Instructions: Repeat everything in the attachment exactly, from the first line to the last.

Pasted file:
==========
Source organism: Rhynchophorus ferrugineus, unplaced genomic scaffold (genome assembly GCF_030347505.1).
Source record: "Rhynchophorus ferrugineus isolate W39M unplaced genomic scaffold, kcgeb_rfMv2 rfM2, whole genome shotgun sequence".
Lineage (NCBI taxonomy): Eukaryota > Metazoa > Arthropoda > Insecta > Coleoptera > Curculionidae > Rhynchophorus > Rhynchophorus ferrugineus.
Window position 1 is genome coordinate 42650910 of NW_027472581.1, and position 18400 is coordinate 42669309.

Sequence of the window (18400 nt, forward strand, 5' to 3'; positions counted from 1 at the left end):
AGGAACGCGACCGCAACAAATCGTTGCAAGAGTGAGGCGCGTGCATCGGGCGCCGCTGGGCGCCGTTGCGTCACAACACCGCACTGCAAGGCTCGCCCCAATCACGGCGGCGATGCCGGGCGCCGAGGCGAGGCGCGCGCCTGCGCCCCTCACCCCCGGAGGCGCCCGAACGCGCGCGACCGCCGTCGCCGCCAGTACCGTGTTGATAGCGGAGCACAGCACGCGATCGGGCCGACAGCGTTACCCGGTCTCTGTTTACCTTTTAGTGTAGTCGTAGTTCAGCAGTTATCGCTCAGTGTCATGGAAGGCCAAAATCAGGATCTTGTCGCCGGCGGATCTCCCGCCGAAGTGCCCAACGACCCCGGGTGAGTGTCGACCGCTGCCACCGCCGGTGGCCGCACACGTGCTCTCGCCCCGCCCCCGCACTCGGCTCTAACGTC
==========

Source organism: Rhynchophorus ferrugineus, unplaced genomic scaffold (genome assembly GCF_030347505.1).
Source record: "Rhynchophorus ferrugineus isolate W39M unplaced genomic scaffold, kcgeb_rfMv2 rfM2, whole genome shotgun sequence".
Lineage (NCBI taxonomy): Eukaryota > Metazoa > Arthropoda > Insecta > Coleoptera > Curculionidae > Rhynchophorus > Rhynchophorus ferrugineus.
Window position 1 is genome coordinate 42650910 of NW_027472581.1, and position 18400 is coordinate 42669309.

Sequence of the window (18400 nt, forward strand, 5' to 3'; positions counted from 1 at the left end):
AGGAACGCGACCGCAACAAATCGTTGCAAGAGTGAGGCGCGTGCATCGGGCGCCGCTGGGCGCCGTTGCGTCACAACACCGCACTGCAAGGCTCGCCCCAATCACGGCGGCGATGCCGGGCGCCGAGGCGAGGCGCGCGCCTGCGCCCCTCACCCCCGGAGGCGCCCGAACGCGCGCGACCGCCGTCGCCGCCAGTACCGTGTTGATAGCGGAGCACAGCACGCGATCGGGCCGACAGCGTTACCCGGTCTCTGTTTACCTTTTAGTGTAGTCGTAGTTCAGCAGTTATCGCTCAGTGTCATGGAAGGCCAAAATCAGGATCTTGTCGCCGGCGGATCTCCCGCCGAAGTGCCCAACGACCCCGGGTGAGTGTCGACCGCTGCCACCGCCGGTGGCCGCACACGTGCTCTCGCCCCGCCCCCGCACTCGGCTCTAACGTC